Most retailers likely to adopt unified commerce

Fashion Network – As many as 81 per cent retailers of North America are planning to have unified commerce within 3 years, says a recent report. Elevated customer expectations and disruptive technology are driving the need for retail transformation. The customer journey and associated expectations continue to evolve – driving a major transformation in retail.

Disruption and adaptation are changing the customer engagement model and blurring the lines among retailers, brands and wholesalers, says BRP’s 2018 POS/Customer Engagement Survey. BRP is an innovative retail management consulting firm dedicated to providing superior service and enduring value to our clients.

The survey offers insights into retailers’ current priorities and initiatives as digital and physical retail environments converge to facilitate a seamless experience across channels.

“Retail and customer engagement models must transform,” said Brian Brunk, principal at BRP.

“However, the legacy retail applications and infrastructure still in place at many retail organisations are not properly equipped to support changing retail models and continuously evolving customer expectations. To meet the demands of their customer, the retail winners in 2018 and beyond need to accelerate the transformation to cloud-based unified commerce. Victory belongs to the agile.”

Read Full Article: Most retailers likely to adopt unified commerce

Retail shows power of personalisation

Bangkok Post – Most retailers are looking for ways to improve the consumer  experience with their brand, but few are equipped to apply one of the most obvious and powerful approaches available, which is personalisation, says Diebold Nixdorf, a multinational provider of comnected commerce and cash-handling products and services.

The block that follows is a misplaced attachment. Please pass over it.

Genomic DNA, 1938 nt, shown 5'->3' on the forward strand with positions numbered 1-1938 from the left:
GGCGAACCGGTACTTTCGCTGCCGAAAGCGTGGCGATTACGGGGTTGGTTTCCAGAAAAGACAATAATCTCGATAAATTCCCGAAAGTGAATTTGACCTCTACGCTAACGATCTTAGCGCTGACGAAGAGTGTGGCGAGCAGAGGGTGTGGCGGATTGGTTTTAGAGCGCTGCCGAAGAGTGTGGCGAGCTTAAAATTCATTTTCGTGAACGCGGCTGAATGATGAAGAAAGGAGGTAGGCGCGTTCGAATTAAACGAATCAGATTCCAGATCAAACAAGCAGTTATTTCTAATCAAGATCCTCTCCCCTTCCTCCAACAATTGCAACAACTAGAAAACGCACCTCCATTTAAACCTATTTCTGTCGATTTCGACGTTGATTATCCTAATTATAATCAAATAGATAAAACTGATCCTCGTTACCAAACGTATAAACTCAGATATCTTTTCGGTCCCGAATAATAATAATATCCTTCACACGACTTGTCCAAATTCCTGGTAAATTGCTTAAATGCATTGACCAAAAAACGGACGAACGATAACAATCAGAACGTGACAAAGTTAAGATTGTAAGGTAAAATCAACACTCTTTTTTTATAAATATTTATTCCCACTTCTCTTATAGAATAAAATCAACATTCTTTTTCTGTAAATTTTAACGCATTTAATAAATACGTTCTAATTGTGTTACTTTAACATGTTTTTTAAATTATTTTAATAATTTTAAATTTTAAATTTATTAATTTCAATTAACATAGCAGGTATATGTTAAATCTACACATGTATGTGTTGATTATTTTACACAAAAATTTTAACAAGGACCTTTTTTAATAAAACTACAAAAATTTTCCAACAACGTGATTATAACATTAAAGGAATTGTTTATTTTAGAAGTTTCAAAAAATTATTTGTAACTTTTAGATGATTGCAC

In a survey to gauge retailers’ customer experience priorities last year, the US-based retail and restaurant specialists BRP Consulting found 55% of respondents said that optimising the customer experience was their top priority. Increasing customer loyalty was a close second (50%) and improving the mobile shopping experience (45%) came third.

However, only 24% of respondents indicated that providing personalised promotions, recommendations and/or offerings was a top priority.

How to get personal?

Mr Holterman offers some advice from Jeffrey Neville, a BRP vice-president who once said: “Personalisation may be the most powerful way for retailers to differentiate their brand and enhance the customer experience. The challenge is to identify the best method to customise the experience for each customer.”

Read Full Article: Retail shows power of personalisation

Survey: 81% Of Retailers Will Deploy Unified Commerce Platforms By 2020